QTodoTxt – A todo.txt GUI Client for Linux

Whether it is your personal life or professional life, your ability to manage tasks plays a key role in determining how productive you are. While it’s easy to manage a handful of tasks, things get messy when the list grows long. Thanks to technology, several software tools exist that help you manage your tasks effectively.

If you are a Linux user, you’ll be glad to know that there’s no dearth of task management applications for the OS. However, what’s important is that you choose the one that suits your requirements the best. We have already covered some Linux Todo applications in the past, and this time we will discuss a tool called QTodoTxt.

Note: all the instructions and commands mentioned in this article have been tested on Ubuntu 16.04LTS.


QTodoTxt is basically a UI client for todo.txt files. For those who aren’t aware, todo.txt is a special todo list format consisting of a simple set of rules that make todo.txt both human and machine-readable. You can learn more about todo.txt here, although we’ll discuss some basic rules in this article as well.

Download and Install

The download and installation procedure for QTodoTxt is straight forward – all you have to do is head to the project’s web page, download the corresponding package for your Ubuntu system (“qtodotxt_1.6.1_all_deb.zip” in my case), decompress the archive, and install the .deb file.

Needless to say, you can install the .deb file by double clicking on it or through the command line using the following command:

sudo dpkg -i [deb file name]
sudo apt-get install -f

That completes the installation part. Now to launch the tool you can search for it using the Unity Dash and click the corresponding icon:


Alternatively, the tool can also be launched from the command line by running the following command:



The following screenshot shows the UI of QTodoTxt when it’s launched for the first time.


You can create a task by simply clicking the green-colored circular icon (with ‘+’ in it) and entering the task information.


Press OK and the task gets added, but not before you provide a text file name and storage location for it – this file is where the client stores all your task-related information in the todo.txt format.

The following screenshot shows the UI after a task has been added.


You can tweak the task’s priority by right-clicking on it.


Alternatively, you can also use a couple of key combinations (Shift + and Shift –) to increase and decrease the priority.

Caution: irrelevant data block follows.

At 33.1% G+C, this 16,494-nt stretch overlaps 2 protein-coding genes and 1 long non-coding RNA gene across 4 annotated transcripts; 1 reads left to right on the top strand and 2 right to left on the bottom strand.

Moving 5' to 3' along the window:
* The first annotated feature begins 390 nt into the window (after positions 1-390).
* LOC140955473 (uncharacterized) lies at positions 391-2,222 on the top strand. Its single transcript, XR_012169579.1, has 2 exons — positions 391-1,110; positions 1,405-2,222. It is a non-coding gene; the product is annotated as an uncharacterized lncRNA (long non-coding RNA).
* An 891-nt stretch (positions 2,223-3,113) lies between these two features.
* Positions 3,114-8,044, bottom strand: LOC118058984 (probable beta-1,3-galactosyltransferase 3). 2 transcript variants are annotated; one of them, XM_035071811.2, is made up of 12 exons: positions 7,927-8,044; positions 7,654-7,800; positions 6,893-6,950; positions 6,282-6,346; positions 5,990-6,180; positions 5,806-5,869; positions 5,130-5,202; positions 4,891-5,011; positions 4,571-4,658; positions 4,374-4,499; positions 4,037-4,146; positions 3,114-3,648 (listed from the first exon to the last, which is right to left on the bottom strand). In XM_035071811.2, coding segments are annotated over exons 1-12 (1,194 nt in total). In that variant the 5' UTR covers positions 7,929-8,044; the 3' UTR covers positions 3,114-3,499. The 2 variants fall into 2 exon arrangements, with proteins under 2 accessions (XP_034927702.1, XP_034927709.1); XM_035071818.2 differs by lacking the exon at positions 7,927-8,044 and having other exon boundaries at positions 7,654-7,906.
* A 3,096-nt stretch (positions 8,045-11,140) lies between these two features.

For example, I increased the priority of my task to the maximum.


Now you can also add a due date for your task, something which can be done by opening the Edit Task window (right click -> Edit Task) and adding the due date in the following way.


Yes, that’s an example of the todo.txt format that I mentioned in the beginning of the article. Click OK, and you’ll see that the task now contains a due date.


Next up, you can also add context to your tasks in order to categorize them. For example, the “Buy Medicines” task is not related to my work, so I added a “Personal” context to it. Here’s how I did it.



Of course, you can associate a context with multiple tasks if that makes sense.

You can also group tasks into Projects. If multiple tasks are part of a broader-level task that you want to perform, you can group them together under one roof. For example, If I want to clean multiple things, I can group the corresponding tasks under a single project called ‘Cleaning,’ making them easy to track.

For example, here are the cleaning related tasks.


Now, to add them to the Cleaning project, just add the project name preceded by a ‘+.’


As the above step is repeated for all the cleaning related tasks, all of them become part of the Cleaning project.


Finally, once you’re done with a task, use the “Complete Selected Tasks” in the right-click menu to mark them as completed.


Tasks marked as completed appear in the ‘Complete’ category in the left pane.



As basic as it may be, QTodoTxt is a decent UI client for todo.txt files. As long as you don’t require any specific advanced feature for task management, the tool – I’d say – is a good point to start. And since it’s just a client, you can always use the todo.txt format text file created by it in the very beginning with any other client. Give it a try.

Himanshu Arora
Himanshu Arora

Himanshu Arora is a freelance technical writer by profession but a software programmer and Linux researcher at heart. He covers software tutorials, reviews, tips/tricks, and more. Some of his articles have been featured on IBM developerworks, ComputerWorld, and in Linux Journal.

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